Mr. Hay to Lord Pauncefote.

No. 2114.]

Excellency: Referring to your recent conversation, and to the confidential memorandum you left with me prepared by the premier of New Zealand, touching the injurious effect on the trade relations of New Zealand of excluding British owned vessels from carrying on trade between the Hawaiian Islands and the United States; I have the honor to say that I have fully conferred with the Secretary of the Treasury on the subject.

A remedy for the difficulties complained of is not within the discretionary control of the Executive, the matter being regulated by legislation now in force. The act of April 30, 1900, sections 75, 98, etc., relating to the Hawaiian Islands, requires that the transportation of cargo from the United States to Hawaii, or vice versa, shall be subject to the laws governing the coasting trade of the United States. These laws practically exclude foreign vessels. British vessels may, however, carry merchandise from the coast of the United States to any foreign country via Hawaii, or may bring merchandise to the United States from any foreign country via Hawaii. General subsidies, mail compensation, etc., are given to British vessels plying between Canada and Hongkong, India, Ceylon, etc., under the conditions shown in the report of the Commissioner of Navigation for the year 1900, page 149, et seq.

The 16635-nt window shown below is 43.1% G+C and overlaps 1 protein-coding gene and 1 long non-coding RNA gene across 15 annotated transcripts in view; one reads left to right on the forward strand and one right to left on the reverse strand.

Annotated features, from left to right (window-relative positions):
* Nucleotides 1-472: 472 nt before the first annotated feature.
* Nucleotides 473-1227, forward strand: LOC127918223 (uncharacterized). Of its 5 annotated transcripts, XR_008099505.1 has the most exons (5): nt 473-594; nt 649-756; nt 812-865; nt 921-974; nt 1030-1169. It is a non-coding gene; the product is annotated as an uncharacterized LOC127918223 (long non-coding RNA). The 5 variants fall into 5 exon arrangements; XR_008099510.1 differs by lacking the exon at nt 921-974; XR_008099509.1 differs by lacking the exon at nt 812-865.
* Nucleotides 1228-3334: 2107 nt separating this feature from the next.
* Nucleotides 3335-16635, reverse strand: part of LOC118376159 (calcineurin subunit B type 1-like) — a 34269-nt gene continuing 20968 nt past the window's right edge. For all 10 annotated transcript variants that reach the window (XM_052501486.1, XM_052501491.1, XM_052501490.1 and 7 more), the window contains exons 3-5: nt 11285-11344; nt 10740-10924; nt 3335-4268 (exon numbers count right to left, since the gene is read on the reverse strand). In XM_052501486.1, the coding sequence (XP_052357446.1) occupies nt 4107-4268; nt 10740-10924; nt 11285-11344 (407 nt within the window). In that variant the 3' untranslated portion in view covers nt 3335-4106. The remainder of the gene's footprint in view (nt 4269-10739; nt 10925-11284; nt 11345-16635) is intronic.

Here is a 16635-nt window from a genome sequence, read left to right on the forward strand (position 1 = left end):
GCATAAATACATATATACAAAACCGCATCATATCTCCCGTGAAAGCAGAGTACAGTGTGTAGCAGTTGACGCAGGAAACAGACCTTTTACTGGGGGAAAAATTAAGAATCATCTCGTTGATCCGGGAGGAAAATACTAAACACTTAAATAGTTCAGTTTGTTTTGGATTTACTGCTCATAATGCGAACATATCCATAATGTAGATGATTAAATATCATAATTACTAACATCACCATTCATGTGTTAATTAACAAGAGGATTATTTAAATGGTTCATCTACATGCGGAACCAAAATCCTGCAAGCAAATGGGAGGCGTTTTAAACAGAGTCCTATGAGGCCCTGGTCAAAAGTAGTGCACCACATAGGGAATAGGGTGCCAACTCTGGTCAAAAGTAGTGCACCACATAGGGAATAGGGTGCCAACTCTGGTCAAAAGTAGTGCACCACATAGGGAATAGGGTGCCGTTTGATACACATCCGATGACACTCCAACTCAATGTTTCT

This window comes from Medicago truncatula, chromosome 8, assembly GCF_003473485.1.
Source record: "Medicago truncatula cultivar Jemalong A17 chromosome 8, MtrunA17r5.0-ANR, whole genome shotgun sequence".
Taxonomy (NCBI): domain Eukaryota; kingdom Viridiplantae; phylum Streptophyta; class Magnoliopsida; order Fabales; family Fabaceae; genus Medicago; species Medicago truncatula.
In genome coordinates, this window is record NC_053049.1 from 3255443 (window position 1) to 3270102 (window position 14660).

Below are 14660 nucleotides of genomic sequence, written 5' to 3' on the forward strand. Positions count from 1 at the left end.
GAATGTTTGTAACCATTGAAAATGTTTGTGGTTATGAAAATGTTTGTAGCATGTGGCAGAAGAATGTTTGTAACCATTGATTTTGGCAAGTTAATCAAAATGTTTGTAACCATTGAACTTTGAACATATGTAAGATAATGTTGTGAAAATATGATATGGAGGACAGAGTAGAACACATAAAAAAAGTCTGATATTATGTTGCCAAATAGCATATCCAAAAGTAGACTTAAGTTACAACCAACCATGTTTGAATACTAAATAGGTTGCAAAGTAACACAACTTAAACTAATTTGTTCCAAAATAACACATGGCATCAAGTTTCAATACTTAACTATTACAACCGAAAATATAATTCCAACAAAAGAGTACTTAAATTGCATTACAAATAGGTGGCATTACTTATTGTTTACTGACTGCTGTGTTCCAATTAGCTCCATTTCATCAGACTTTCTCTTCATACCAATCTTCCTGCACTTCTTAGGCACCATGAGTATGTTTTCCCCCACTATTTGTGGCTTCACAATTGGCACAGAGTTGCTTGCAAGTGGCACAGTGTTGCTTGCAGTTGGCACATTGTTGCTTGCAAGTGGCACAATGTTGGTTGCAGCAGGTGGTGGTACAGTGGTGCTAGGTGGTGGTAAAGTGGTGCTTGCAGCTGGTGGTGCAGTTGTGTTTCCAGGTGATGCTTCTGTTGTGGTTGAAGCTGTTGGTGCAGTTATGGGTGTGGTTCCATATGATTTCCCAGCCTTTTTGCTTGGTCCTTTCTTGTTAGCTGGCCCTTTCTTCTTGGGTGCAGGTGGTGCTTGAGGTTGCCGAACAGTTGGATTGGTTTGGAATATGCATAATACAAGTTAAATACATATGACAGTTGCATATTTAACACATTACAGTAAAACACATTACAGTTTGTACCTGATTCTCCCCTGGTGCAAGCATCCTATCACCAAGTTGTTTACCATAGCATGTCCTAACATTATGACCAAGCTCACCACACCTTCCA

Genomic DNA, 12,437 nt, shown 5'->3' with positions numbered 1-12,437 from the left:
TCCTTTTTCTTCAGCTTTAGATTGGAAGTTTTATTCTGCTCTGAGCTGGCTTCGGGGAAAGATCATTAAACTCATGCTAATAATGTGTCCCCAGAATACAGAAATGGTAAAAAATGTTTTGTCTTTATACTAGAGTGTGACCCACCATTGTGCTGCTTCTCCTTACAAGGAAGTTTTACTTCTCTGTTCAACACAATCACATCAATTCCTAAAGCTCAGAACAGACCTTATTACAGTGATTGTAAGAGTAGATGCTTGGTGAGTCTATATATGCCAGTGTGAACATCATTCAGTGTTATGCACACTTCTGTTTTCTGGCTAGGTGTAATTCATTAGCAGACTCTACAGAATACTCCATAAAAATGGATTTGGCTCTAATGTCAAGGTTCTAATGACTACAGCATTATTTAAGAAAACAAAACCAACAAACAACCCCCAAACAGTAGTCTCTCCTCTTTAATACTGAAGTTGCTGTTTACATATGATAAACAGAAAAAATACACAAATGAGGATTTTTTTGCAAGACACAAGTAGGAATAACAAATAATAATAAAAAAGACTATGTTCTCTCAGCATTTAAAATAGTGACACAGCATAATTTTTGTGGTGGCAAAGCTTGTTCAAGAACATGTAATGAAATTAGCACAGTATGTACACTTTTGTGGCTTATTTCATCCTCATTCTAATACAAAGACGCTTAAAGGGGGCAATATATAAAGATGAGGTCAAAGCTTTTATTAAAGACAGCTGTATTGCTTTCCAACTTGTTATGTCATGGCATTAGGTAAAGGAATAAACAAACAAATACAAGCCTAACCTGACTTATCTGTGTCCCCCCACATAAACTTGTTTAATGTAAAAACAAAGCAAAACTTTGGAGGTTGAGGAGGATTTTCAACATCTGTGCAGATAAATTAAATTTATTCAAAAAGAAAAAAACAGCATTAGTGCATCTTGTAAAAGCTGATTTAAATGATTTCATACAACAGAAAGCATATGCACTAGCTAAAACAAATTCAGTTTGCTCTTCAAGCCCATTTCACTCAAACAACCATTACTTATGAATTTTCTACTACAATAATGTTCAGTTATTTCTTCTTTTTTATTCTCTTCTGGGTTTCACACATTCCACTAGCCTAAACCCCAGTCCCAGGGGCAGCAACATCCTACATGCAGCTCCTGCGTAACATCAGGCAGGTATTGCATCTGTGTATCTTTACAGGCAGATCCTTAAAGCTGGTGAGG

The regulation of the trade between the United States and the Hawaiian Islands, in conformity with the act above referred to, seems to be in accordance with the practice of other nations under analogous circumstances.

I have, etc.,

John Hay.